Liedduo Knut Schoch – Carsten Linck
Until well into the 19th century, the "golden age" of the guitar, the song with guitar accompaniment was the most popular form of vocal music-making in the home. Innumerable compositions for this combination – not only in German – appeared at this time, true masterpieces in a virtually inexhaustible repertoire of songs. It was only from the 1830s that this position on the "popularity scale" was increasingly assumed by the piano, and the guitar song was gradually pushed into the background.

To this day the wistfulness of the guitar, its sensitivity and delicacy, still reveal a very personal and rather intimate view of the songs of love, passion and death. The listener often finds these settings of poems dealing with romantic feelings or the descriptions of nature popular at the time to be more authentic and, especially in the quieter ranges, more subtle.
The concerts given by the duo Knut Schoch and Carsten Linck, which are always received with enthusiasm by their audience on account of their freshness and intensity, demonstrate the value of reviving the treasures of the guitar song genre from this period. The programmes include both original compositions from around 1800 and authentic arrangements of works from Wolfgang Amadeus Mozart, Franz Schubert and Felix Mendelssohn Bartholdy to Johannes Brahms.
The duo's captivating concert appearances, enhanced by short descriptions of the works and composers, give an unforgettable insight into rarely heard but exciting repertoire. In addition, transcriptions such as of the song cycle "Die schöne Müllerin" by Franz Schubert provide an opportunity to discover new perspectives to old familiar works.

For these song recitals Carsten Linck plays a replica of a guitar by Johann Georg Staufer from the 19th century which has a very similar sound to a fortepiano of the period. As the guitar is played standing the player can perform in an informal narrative style, creating a very lively performance for the audience.

Knut Schoch studied with Wilfried Jochens at the Hamburg School of Music and completed his studies in various master classes held by Jill Feldman, Ian Partrige, James Wagner, and Hartmut Höll. His wide repertoire covers a range from medieval works to premiere performances of contemporary music. Besides oratorios and chamber music, a particular concern of his is devoted to baroque and classical opera (including Orfeo by C. Monteverdi, Pomona, Andonis, Janus, or Claudius by R. Keiser, L‘Europe galante by A. Campra, Entführung, Zauberflöte by W. A. Mozart, and many others).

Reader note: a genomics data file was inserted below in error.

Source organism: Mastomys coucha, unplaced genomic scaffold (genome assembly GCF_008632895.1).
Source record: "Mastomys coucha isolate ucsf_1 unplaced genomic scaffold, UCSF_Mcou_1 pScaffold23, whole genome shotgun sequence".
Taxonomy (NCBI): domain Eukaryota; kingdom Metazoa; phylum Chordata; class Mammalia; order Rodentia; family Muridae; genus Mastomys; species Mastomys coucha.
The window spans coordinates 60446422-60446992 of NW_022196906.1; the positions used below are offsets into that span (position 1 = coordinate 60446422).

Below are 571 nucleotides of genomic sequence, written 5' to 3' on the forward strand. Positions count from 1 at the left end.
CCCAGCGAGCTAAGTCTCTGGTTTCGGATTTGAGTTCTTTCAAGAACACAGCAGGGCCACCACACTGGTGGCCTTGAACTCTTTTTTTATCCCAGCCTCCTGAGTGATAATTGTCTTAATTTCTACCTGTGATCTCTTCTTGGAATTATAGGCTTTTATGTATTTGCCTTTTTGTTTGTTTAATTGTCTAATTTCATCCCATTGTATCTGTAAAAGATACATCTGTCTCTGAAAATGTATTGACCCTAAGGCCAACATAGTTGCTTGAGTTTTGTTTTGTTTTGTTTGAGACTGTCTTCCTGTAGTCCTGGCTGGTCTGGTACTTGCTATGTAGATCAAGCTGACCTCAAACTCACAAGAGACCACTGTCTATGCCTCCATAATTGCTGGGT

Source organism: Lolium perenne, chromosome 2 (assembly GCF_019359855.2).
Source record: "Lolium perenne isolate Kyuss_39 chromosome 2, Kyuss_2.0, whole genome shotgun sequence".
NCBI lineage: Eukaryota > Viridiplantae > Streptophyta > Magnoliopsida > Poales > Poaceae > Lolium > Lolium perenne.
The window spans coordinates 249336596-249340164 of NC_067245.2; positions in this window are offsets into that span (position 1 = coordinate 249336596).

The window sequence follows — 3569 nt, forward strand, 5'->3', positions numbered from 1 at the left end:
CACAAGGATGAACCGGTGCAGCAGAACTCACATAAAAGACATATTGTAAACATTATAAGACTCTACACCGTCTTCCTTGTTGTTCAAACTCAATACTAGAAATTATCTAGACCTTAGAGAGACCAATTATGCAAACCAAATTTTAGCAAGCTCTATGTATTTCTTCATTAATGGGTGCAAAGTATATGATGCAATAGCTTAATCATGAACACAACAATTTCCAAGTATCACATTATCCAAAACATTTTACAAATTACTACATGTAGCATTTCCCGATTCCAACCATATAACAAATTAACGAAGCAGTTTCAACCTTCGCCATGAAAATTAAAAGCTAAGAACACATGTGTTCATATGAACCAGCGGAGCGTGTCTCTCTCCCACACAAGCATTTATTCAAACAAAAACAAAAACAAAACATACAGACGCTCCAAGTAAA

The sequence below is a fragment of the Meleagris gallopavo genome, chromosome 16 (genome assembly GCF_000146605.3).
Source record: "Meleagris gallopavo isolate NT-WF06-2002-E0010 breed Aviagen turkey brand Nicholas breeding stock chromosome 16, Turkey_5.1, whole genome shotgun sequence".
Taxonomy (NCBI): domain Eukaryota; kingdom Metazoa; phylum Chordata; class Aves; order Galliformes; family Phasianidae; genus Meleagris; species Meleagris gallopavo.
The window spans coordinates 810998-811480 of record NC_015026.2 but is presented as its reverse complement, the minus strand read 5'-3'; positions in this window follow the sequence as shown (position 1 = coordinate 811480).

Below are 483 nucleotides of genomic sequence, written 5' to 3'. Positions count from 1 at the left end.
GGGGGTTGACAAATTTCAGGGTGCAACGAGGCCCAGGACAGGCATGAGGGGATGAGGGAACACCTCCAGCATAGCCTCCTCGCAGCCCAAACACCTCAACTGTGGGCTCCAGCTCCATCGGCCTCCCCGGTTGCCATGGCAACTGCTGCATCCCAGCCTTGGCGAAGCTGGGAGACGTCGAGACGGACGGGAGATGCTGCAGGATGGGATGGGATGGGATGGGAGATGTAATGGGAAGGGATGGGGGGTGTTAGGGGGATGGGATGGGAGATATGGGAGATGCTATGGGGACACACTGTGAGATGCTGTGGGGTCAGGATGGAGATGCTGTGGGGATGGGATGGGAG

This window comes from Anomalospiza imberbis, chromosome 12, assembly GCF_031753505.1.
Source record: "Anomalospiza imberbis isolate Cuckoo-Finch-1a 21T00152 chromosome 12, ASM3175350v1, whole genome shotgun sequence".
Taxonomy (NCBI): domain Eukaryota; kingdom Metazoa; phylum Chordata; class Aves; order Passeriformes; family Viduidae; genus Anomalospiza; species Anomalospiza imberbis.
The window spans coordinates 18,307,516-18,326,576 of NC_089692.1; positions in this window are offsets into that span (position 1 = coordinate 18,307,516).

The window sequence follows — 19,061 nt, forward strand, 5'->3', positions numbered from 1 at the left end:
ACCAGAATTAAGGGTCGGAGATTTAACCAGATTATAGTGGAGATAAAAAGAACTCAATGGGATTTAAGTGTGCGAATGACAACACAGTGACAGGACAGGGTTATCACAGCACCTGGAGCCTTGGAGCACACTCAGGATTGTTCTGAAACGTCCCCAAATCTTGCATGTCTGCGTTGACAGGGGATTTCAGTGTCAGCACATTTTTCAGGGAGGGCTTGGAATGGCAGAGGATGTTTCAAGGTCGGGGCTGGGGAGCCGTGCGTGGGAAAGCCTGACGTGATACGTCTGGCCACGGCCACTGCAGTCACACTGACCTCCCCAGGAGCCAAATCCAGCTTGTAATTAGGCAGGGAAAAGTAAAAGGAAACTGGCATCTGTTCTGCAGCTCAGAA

A focus of his work is the music of before 1800 and its historically informed interpretation. He became widely known in interpreting cantatas and oratorios of Bach (Evangelist), Handel, and other composers of their time. The text-oriented work in this genre fuels also his ventures into the domain of romantic song – a genre for which he has developed a special inclination and love: examples are his collaboration in a permanent song duo with the pianist Johannes Debus on a growing number of programs ranging from Beethoven to Britten, the recording of Schubert’s ”Die schöne Müllerin” together with the guitarist Carsten Linck or his collaboration with Eckart Begemann (pianoforte) in performing Schubert’s famous song cycles.

Concert tours and performances at international festivals including the Göttingen Handel Festival, the Schleswig-Holstein Festival, the Munich Opera Festival, the Settimane Bach at Milan, the Flanders Festival, in Utrecht, Paris, Lyon, Copenhague, at the Folles Journées and the Wiener Festwochen have led Knut Schoch through all of Europe as well as to America and Asia.

Countless radio and TV appearances at various broadcasting stations in Europe and beyond reveal the broad range of his artistic activities which is also documented by more than 80 CD productions (at labels including Acanthus, Brillant Records, cpo, capriccio, Deutsche Harmonia Mundi, Naxos, Sony). Knut Schoch was a.o. a laureate of the distinguished international Concours Musica Antiqua of Bruges/Belgium in 1999.
He has collaborated with distinguished conductors including Ivor Bolton, Thomas Hengelbrock, Konrad Junghänel, Ton Koopman, Sigiswald Kuijken, Gustav Leonhardt, Herman Max, Peter Neumann, and Joshua Rifkin.

Since 1993 Knut Schoch has been teaching vocal studies at the Hamburg Conservatory and from 1999 - 2002 he was professor for vocal studies at the Hamburg School of Music.